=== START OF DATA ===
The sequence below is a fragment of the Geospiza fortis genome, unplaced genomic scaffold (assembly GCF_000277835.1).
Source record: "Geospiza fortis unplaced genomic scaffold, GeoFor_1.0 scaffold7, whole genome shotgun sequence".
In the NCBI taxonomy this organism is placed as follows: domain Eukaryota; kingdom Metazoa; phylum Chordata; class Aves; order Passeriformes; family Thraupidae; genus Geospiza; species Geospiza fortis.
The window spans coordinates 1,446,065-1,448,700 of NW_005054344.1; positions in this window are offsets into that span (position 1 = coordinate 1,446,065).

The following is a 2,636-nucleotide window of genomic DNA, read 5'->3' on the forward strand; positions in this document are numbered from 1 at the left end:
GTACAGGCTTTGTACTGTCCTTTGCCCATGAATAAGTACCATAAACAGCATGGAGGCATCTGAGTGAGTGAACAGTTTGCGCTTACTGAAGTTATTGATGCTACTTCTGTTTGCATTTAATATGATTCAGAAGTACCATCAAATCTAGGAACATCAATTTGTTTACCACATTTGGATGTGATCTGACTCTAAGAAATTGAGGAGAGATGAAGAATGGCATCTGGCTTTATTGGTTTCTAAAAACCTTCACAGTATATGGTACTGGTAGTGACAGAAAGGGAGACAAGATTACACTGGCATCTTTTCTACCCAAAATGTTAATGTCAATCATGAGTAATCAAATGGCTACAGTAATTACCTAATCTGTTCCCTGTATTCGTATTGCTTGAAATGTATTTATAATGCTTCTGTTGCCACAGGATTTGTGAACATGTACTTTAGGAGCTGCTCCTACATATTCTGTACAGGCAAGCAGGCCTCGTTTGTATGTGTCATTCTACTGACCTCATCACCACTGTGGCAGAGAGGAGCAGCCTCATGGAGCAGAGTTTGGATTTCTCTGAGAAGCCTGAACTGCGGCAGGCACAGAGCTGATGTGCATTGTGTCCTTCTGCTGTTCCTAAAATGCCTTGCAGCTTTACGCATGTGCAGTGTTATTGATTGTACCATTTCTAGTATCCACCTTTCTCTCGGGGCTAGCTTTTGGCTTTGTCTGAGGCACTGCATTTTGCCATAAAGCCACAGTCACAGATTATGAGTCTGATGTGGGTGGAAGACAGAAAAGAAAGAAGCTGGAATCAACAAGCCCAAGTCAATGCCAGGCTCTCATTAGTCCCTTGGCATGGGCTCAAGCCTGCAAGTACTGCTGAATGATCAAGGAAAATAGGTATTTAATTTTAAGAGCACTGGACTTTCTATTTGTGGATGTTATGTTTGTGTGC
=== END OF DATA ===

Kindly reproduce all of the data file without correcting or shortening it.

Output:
The sequence below is a fragment of the Geospiza fortis genome, unplaced genomic scaffold (assembly GCF_000277835.1).
Source record: "Geospiza fortis unplaced genomic scaffold, GeoFor_1.0 scaffold7, whole genome shotgun sequence".
In the NCBI taxonomy this organism is placed as follows: domain Eukaryota; kingdom Metazoa; phylum Chordata; class Aves; order Passeriformes; family Thraupidae; genus Geospiza; species Geospiza fortis.
The window spans coordinates 1,446,065-1,448,700 of NW_005054344.1; positions in this window are offsets into that span (position 1 = coordinate 1,446,065).

The following is a 2,636-nucleotide window of genomic DNA, read 5'->3' on the forward strand; positions in this document are numbered from 1 at the left end:
GTACAGGCTTTGTACTGTCCTTTGCCCATGAATAAGTACCATAAACAGCATGGAGGCATCTGAGTGAGTGAACAGTTTGCGCTTACTGAAGTTATTGATGCTACTTCTGTTTGCATTTAATATGATTCAGAAGTACCATCAAATCTAGGAACATCAATTTGTTTACCACATTTGGATGTGATCTGACTCTAAGAAATTGAGGAGAGATGAAGAATGGCATCTGGCTTTATTGGTTTCTAAAAACCTTCACAGTATATGGTACTGGTAGTGACAGAAAGGGAGACAAGATTACACTGGCATCTTTTCTACCCAAAATGTTAATGTCAATCATGAGTAATCAAATGGCTACAGTAATTACCTAATCTGTTCCCTGTATTCGTATTGCTTGAAATGTATTTATAATGCTTCTGTTGCCACAGGATTTGTGAACATGTACTTTAGGAGCTGCTCCTACATATTCTGTACAGGCAAGCAGGCCTCGTTTGTATGTGTCATTCTACTGACCTCATCACCACTGTGGCAGAGAGGAGCAGCCTCATGGAGCAGAGTTTGGATTTCTCTGAGAAGCCTGAACTGCGGCAGGCACAGAGCTGATGTGCATTGTGTCCTTCTGCTGTTCCTAAAATGCCTTGCAGCTTTACGCATGTGCAGTGTTATTGATTGTACCATTTCTAGTATCCACCTTTCTCTCGGGGCTAGCTTTTGGCTTTGTCTGAGGCACTGCATTTTGCCATAAAGCCACAGTCACAGATTATGAGTCTGATGTGGGTGGAAGACAGAAAAGAAAGAAGCTGGAATCAACAAGCCCAAGTCAATGCCAGGCTCTCATTAGTCCCTTGGCATGGGCTCAAGCCTGCAAGTACTGCTGAATGATCAAGGAAAATAGGTATTTAATTTTAAGAGCACTGGACTTTCTATTTGTGGATGTTATGTTTGTGTGC